Update: Recent Science Fiction Acquisitions N. III
April 25, 2011 § 2 Comments
1. The Complete Stories of J. G. Ballard, J. G. Ballard (2009)
My girlfriend gave me this MASSIVE (1196 pages) newly released volume of all of Ballard’s short stories (arranged in chronological order) for my birthday. I’m extremely excited because I enjoyed my first Ballard work, High-Rise (1975). Does anyone have a particular story which I should start with?
2. And Chaos Died, Joanna Russ (1970) (MY REVIEW)
Joanna Russ is famous for her feminist science fiction novels — most notably The Female Man (1975). In my normal circuitous manner I’ve decided to tackle her work from an oblique angle, her earlier novel And Chaos Died. A review will be posted shortly — I’m almost finished.
3. A Time of Changes, Robert Silverberg (1971)
Silverberg’s A Time of Changes is considered one of his masterpieces (it won the Nebula and was nominated for the Hugo). I usually avoid novels about telepathy however I’ve been very appreciative of his works I’ve read so far — I’ll give it a go.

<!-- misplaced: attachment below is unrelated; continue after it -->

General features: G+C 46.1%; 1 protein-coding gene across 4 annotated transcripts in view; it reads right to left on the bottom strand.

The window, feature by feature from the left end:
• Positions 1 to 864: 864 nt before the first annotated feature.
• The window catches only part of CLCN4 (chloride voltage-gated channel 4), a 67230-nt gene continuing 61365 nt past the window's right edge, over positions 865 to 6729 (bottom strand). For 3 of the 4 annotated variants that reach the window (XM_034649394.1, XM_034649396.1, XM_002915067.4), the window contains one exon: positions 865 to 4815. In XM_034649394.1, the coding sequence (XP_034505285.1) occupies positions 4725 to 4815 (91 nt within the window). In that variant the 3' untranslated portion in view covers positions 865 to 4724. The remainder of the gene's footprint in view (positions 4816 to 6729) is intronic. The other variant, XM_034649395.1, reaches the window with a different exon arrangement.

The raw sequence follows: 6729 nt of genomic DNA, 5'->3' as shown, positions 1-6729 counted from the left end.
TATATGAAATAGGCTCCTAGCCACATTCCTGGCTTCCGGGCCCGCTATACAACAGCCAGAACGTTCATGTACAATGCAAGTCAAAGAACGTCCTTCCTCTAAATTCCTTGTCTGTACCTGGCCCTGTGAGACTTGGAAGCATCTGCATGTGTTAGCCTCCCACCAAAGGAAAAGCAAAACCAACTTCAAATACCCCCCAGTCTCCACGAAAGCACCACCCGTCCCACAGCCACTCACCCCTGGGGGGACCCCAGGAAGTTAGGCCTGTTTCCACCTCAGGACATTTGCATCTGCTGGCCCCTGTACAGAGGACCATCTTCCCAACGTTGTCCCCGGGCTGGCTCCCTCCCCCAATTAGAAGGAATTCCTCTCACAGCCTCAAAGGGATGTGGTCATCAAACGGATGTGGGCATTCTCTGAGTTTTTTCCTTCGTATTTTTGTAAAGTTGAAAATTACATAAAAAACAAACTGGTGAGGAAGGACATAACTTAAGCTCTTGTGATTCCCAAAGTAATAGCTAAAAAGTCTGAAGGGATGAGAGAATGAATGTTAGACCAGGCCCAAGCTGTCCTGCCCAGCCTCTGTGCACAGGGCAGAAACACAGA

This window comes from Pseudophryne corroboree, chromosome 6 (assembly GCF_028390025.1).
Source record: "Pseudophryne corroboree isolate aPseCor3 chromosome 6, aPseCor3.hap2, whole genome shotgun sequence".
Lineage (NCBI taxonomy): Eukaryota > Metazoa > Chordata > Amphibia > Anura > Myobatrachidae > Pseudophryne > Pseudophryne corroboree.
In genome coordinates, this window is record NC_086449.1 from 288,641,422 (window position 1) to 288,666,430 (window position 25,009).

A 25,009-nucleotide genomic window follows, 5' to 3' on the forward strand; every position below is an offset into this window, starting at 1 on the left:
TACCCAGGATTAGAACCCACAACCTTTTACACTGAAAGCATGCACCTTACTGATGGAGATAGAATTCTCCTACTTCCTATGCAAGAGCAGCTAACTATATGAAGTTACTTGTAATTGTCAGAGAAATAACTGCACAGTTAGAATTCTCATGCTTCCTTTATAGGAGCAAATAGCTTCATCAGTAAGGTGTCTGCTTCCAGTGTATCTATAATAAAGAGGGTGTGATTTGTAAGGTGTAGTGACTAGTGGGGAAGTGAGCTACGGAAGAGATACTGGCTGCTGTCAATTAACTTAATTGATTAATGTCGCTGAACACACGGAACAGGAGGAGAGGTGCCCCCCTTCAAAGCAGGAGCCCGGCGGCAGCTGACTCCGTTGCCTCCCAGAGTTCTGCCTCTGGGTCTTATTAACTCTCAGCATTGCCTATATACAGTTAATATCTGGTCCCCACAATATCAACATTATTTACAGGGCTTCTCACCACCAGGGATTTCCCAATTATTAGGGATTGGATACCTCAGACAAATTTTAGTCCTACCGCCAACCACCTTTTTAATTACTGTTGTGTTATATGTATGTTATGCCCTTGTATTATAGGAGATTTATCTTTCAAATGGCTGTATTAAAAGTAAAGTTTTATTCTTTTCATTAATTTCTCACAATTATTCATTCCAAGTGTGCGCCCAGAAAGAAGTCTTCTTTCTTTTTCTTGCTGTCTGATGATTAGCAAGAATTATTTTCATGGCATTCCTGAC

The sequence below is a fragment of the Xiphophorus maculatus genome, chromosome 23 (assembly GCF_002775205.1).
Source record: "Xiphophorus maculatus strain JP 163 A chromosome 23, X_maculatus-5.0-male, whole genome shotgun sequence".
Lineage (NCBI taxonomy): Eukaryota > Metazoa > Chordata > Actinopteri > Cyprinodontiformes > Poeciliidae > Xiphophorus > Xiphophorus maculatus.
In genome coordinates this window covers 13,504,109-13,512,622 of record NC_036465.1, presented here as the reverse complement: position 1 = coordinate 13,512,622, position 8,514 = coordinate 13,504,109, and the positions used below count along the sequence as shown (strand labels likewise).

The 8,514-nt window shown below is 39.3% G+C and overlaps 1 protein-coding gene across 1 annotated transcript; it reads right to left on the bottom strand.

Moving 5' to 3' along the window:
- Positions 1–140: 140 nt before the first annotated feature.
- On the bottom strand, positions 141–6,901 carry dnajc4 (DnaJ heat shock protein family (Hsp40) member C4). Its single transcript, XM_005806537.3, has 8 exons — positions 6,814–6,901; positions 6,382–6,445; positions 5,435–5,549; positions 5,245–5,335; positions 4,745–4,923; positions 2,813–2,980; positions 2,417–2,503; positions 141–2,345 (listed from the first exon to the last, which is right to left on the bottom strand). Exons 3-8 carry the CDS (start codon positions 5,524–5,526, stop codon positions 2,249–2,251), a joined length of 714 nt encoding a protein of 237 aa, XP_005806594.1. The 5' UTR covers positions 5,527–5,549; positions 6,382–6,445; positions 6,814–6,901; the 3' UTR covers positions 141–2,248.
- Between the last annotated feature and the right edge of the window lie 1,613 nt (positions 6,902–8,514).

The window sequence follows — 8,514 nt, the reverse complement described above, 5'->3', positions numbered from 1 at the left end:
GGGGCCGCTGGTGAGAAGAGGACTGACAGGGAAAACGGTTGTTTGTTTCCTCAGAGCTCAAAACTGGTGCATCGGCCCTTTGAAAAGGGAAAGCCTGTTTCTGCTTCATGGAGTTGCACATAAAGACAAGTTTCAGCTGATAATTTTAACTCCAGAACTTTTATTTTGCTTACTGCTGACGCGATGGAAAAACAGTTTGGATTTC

4. Vault of the Ages, Poul Anderson (1952) (MY REVIEW)
Poul Anderson’s Vault of the Ages is his second novel so I don’t expect the magic of some of his more mature works. But, 1950s sci-fi is often delightfully fun (and naive) so I picked up a copy.
5. Spaceling, Doris Piserchia (1978)
I was relatively impressed with Piserchia’s bizarre and otherworldly Doomtime (1981). Hopefully Spaceling has similar qualities although I might have made a bad purchase since the few reviews I’ve found online describe this for younger audiences. We’ll see.
6. Earthworks, Brian Aldiss (1965) (MY REVIEW)
Besides having one of the creepiest covers ever, Aldiss’ Earthworks deals with one of my favorite sci-fi themes, the social impact of overpopulation. Also, it is one of the earliest on the theme I’ve found (I suspect there are multiple earlier ones — if anyone knows of earlier works please please let me know!).
7. Rolltown, Mack Reynolds (1976) (first published in If magazine in 1969) (MY REVIEW)
Ok, this was an impulsive buy. In the 70s Mack Reynolds was an extremely popular sci-fi writer whose popularity has faded away in recent years. BUT, the subject matter is so fascinating – colonies of artists ignoring national boundaries wandering around in moving cities!